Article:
Pitt basketball fans a no-show this time

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When Steelers defensive end Brett Keisel gets the biggest cheer at a Pitt home basketball game against a Big East Conference opponent in a football season when the Steelers get Tebowed by the Denver Broncos in one of the worst playoff losses in franchise history, you know it's not a typical night at Petersen Events Center.

I mean, really.

No, there will be no wise-guy jokes here about Pitt taking nearly a full month to finally win a league game. It worked hard and took down Providence, 86-74, Wednesday night to end an eight-game losing streak and move into a tie for 15th place with Providence at 1-7 in the 16-team conference. Guards Ashton Gibbs and Tray Woodall led the way -- how long have you been waiting to hear that? -- by combining for 39 points, 13 assists and just two turnovers. The two didn't just put on a nice show; they provided at least some hope that better days are ahead for a Pitt program that won the Big East regular-season championship just last season.

But the atmosphere ...

It was hard to believe it was The Pete.

It was sad, actually. We're talking about a spectacular building in which Pitt has given fans as much entertainment value for their sporting dollars -- if not more -- than the Steelers and Penguins. If you bought a ticket, you almost were guaranteed to see a win in a throbbing environment -- as good as any in college basketball -- and were sure to go home with the crowd noise vibrating in your ears. Coming into the season, its 10th in the arena, Pitt had a 149-12 home record.

So Pitt loses five times in its first 12 games this season at Petersen Events Center and this is the result?

You easily could count the number of people sitting in the 100 courtside seats in the 12 luxury boxes. The Oakland Zoo -- the arena's famed student section -- was only a third full despite tweets earlier in the day urging kids to get off their "arse" and come out to support their struggling team. Eight minutes into the game, ushers still were moving fans down from the upper levels to make the lower bowl full. That might have happened over the years for some of the one-sided non-conference games against the likes of Arkansas-Pine Bluff, Houston Baptist and Maryland-Baltimore County, but I can't remember seeing it at a Big East game. I also can't remember coach Jamie Dixon nearly begging -- OK, lobbying -- for the fans to come out, as he did Jan. 16 after Pitt's loss at Syracuse. He and his program have been much too successful to have to do that.

Pitt has sold out every game at the 12,508-seat Petersen Events Center, a streak of 174 games. The announced attendance for the Providence game was 10,049. I could have sworn there were more empty seats.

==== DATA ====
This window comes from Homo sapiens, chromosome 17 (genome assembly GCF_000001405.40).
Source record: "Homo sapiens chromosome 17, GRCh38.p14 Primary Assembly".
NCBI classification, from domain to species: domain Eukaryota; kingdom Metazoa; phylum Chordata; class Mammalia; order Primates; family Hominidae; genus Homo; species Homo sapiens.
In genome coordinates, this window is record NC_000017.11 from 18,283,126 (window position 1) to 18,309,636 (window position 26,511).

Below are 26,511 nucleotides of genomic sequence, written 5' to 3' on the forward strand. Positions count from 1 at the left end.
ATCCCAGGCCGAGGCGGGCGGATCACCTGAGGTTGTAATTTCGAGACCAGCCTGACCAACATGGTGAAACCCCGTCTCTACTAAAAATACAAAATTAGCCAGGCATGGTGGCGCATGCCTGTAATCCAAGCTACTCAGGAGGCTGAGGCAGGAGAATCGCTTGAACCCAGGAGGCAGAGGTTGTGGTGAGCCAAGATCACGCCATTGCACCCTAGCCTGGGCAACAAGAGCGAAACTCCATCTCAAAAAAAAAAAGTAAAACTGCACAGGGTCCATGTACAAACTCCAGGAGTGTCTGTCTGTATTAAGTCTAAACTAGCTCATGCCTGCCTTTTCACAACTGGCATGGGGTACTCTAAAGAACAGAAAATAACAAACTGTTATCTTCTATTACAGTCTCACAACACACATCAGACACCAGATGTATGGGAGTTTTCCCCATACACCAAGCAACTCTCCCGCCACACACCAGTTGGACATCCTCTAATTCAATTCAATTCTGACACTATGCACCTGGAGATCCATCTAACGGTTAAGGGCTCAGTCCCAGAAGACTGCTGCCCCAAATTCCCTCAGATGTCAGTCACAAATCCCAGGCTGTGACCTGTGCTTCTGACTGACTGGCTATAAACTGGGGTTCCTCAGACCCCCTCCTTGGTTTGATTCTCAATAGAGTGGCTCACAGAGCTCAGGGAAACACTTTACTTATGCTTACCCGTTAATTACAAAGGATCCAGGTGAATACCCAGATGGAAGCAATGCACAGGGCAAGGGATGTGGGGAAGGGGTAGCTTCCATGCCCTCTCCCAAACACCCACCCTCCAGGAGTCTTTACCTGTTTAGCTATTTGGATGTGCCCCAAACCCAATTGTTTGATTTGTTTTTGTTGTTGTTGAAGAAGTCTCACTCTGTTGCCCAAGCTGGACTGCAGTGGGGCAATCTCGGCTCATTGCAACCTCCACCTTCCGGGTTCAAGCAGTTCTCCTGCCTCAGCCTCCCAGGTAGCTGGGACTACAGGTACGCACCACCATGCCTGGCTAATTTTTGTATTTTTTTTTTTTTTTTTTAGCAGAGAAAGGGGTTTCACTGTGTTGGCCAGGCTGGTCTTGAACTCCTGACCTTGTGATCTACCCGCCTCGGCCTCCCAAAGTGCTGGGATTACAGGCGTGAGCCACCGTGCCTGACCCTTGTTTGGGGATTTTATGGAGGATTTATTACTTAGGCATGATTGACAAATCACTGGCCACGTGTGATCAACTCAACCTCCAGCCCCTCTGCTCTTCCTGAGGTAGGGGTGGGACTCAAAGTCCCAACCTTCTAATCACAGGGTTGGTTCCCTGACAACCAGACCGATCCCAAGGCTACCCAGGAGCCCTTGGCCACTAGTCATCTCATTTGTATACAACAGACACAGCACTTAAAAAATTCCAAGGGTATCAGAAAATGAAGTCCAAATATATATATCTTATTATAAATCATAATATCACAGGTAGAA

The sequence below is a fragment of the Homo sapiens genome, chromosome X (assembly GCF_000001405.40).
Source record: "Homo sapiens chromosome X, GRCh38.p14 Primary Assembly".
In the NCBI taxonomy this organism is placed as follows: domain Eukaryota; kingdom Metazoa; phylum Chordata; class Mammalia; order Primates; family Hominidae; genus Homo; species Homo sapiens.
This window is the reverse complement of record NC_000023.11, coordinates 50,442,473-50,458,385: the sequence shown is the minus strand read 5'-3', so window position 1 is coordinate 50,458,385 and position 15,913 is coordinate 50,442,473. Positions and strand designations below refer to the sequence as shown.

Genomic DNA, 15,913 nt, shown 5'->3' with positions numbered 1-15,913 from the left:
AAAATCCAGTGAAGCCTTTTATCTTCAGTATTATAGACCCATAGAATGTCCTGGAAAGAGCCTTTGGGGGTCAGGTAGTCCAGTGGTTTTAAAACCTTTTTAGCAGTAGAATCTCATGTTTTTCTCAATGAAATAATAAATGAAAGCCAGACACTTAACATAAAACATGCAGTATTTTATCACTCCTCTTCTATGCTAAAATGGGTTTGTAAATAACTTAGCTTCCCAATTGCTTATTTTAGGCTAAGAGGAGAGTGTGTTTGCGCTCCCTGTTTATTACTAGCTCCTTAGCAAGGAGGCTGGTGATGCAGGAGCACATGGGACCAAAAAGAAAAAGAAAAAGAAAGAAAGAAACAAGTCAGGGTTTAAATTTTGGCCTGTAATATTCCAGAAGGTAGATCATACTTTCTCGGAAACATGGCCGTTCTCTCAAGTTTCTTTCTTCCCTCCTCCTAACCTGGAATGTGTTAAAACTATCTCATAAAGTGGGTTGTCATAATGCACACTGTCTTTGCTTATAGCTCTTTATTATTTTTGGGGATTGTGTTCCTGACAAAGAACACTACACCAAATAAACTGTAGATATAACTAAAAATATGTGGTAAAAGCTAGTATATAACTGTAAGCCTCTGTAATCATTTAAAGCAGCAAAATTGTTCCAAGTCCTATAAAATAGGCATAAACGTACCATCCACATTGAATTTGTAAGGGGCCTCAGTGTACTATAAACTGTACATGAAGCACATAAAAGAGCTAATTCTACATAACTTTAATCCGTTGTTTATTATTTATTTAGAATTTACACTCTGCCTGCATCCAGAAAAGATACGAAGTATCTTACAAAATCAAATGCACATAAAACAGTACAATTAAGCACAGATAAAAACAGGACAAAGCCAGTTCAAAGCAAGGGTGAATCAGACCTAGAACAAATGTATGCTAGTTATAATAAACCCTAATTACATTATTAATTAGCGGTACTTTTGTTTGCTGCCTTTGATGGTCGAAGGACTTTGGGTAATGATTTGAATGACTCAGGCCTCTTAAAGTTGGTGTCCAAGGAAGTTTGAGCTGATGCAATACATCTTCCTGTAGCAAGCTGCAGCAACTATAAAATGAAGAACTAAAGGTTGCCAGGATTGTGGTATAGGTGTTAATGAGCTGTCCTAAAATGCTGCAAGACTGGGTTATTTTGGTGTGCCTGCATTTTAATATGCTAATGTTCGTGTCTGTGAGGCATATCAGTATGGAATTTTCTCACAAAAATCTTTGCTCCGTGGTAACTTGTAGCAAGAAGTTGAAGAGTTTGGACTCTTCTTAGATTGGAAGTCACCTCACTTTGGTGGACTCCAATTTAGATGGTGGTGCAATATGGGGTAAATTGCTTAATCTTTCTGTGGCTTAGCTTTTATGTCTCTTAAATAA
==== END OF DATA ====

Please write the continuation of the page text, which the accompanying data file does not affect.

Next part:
It's just further proof of how hard Pitt has it in a pro sports town. The Steelers and Penguins will continue to sell out if they have a few bad years in a row, not that either team is likely to face hard times anytime soon. That isn't the case with Pitt. With football, it's understandable. Pitt hasn't lost fewer than three games in any season since 1981 and has been mediocre in many of those years. It also plays in an off-campus stadium, Heinz Field. But this has to be a lot harder for Pitt officials to swallow with basketball. The Pete is terrific. The basketball program has been terrific in it, the best in the Big East, at least during the regular season.

That's a pretty tough crowd to please.

Maybe this win against Providence will win some people back for the home game Saturday afternoon against Georgetown. Pitt is a different, better team with a healthy Woodall, who played just his second game after missing 11 of the previous 12 with an abdominal injury. He made 6 of his 8 shots, including all four of his 3-point shots. He also had nine assists.

That seemed to energize Gibbs, who has shot the ball terribly much of the season. During a 3:05 stretch late in the first half, he made a jump shot and four consecutive 3-pointers to help Pitt turn a 30-24 lead into 44-29.

Usually that kind of sequence would have had The Pete rocking.

Not so much this time.

The big roar went to the still-bearded Keisel, who was sitting midcourt, front row, with Steelers teammate Casey Hampton. During a timeout midway through the second half, he took a T-shirt that the two had autographed, walked to center court and played both sides of the arena against each other, pretending as if he would throw it to the loudest fans. In the end, he picked a spot in the Oakland Zoo and let loose with a toss that would have made quarterback Ben Roethlisberger proud.

Good thing Keisel was so accurate.

On this night, The Zoo didn't make much of a target.


Ron Cook: rcook@post-gazette.com . Ron Cook can be heard on the "Vinnie and Cook" show weekdays from 10 a.m. to 2 p.m. on 93.7 The Fan.


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